Sweethearts vs. Immigration Law: Timing Issues Related to Spousal/Fiancé(e) Petitions
Of the various immigration questions and situations clients bring to us, a common one is a variation on: “my foreign fiancé(e) (or spouse) is overseas and I live in the U.S., how can we settle in the U.S. together, with minimal delay?”
While modern travel and technology allow us to meet and woo mates from all corners of the globe, a true long-term love story will only play out if immigration regulations are complied with. Below, we discuss eight (8) common scenarios, and some general guidance for each. Naturally, each relationship and applicant will have their own specificities, and an experienced attorney should be hired to ensure the case is properly handled. In the scenarios below, a U.S. citizen is the “petitioner” on behalf of the foreign national “beneficiary.” The analysis changes slightly if the petitioner is a resident rather than a citizen.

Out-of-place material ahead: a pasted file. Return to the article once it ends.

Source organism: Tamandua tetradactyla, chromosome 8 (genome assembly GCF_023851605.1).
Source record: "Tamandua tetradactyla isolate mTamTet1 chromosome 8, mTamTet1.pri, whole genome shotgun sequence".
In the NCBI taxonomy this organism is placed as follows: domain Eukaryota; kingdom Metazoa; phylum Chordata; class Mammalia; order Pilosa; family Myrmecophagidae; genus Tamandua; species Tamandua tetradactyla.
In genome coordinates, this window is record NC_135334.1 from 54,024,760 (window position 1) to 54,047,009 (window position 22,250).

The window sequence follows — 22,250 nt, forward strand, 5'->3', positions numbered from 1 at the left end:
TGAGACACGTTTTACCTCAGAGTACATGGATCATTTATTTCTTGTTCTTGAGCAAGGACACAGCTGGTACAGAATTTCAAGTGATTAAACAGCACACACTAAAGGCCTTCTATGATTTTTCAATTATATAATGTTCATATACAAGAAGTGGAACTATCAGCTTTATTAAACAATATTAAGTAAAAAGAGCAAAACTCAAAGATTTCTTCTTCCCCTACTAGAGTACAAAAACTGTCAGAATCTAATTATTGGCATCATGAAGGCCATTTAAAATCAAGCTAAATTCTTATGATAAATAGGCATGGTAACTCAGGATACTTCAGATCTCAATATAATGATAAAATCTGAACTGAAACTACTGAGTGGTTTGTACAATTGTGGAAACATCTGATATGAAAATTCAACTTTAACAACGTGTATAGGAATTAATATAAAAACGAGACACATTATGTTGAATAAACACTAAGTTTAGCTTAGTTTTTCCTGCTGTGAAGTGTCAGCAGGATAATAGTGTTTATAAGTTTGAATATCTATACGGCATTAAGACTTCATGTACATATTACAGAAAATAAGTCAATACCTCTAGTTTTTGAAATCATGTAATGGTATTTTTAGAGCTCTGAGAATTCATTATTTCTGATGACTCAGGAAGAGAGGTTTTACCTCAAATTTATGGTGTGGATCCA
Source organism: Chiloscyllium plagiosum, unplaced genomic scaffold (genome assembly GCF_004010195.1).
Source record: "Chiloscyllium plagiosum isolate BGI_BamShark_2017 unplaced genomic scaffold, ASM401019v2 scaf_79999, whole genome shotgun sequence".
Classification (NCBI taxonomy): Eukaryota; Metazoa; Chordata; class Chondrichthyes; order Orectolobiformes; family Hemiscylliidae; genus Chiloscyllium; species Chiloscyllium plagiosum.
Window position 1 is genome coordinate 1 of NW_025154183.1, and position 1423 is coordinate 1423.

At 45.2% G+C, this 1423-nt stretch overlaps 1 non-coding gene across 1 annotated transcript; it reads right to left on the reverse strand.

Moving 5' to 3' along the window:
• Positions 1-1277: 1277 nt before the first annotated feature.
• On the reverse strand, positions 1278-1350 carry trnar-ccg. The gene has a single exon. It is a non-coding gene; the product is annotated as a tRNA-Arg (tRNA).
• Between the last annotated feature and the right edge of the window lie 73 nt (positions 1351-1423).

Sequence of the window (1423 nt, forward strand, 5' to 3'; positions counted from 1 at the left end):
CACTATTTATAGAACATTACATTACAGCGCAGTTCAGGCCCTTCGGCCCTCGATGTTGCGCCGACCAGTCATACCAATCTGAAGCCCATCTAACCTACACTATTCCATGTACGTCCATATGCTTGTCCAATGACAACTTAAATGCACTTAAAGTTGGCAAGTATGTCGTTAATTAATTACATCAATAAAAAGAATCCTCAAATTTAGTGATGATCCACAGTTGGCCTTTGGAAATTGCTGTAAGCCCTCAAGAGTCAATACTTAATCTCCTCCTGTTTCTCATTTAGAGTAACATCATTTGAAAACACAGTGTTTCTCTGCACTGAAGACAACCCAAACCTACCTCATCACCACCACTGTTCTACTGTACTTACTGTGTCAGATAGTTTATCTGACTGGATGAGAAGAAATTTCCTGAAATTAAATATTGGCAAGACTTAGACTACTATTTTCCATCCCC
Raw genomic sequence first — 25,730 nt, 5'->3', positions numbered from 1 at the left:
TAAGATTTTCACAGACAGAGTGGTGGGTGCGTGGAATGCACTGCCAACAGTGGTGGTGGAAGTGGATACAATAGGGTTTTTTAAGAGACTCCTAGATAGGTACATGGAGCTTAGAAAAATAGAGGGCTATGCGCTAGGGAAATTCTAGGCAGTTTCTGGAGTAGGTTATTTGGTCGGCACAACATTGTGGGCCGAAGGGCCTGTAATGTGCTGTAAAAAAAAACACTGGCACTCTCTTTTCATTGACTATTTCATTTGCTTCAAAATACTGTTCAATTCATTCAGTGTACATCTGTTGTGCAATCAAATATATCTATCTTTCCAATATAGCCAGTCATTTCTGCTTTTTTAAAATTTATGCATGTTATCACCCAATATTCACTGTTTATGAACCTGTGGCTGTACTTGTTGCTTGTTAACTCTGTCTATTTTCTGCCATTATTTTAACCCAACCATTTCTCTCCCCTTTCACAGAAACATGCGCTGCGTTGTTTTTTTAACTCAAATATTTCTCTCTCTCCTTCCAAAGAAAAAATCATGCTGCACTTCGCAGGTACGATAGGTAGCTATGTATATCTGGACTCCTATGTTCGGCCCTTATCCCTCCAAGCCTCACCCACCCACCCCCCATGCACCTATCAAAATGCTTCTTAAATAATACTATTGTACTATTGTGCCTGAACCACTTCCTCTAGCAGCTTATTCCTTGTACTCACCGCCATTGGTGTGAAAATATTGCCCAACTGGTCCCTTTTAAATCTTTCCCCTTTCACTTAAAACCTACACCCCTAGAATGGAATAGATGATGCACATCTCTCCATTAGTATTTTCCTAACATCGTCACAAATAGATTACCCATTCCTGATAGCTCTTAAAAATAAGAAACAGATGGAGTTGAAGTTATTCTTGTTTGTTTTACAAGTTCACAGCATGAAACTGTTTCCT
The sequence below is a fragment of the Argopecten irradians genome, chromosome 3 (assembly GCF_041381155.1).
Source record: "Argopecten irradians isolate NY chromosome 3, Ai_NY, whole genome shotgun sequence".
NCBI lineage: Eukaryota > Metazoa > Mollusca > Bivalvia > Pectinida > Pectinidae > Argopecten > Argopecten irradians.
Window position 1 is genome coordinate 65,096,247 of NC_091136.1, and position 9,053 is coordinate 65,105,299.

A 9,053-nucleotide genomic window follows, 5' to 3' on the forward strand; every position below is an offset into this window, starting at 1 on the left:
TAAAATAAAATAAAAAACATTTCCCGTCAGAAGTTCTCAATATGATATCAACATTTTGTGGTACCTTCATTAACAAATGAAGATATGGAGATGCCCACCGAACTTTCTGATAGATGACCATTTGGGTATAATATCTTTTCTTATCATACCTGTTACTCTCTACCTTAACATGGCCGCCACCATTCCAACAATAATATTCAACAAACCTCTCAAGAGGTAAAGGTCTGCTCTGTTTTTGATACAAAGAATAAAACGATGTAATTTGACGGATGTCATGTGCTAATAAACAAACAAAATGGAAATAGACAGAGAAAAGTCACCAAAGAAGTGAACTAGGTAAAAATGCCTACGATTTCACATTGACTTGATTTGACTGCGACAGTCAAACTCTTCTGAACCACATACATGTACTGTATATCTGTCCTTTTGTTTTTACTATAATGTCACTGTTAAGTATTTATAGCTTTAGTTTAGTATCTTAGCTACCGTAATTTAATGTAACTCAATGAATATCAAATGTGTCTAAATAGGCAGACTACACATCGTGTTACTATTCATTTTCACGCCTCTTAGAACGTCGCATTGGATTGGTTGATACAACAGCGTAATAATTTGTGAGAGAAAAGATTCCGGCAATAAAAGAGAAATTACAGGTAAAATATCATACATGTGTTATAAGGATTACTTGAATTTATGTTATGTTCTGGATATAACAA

1) Choosing Between a Fiancé(e) or Spousal Visa (U.S. Citizen resides in the U.S., spouse abroad)
For individuals contemplating whether to marry before or after starting the immigration process, there are several considerations to take into account. The two processes require approximately the same amount of time – approximately 7-12 months for the beneficiary to be issued a visa to the U.S. If the petitioner is in the U.S., and wants to get the process started as quickly as possible, filing the fiancé(e) petition saves time in that no marriage is required. The parties must have met in person within the previous two years and must be free to marry, among other requirements.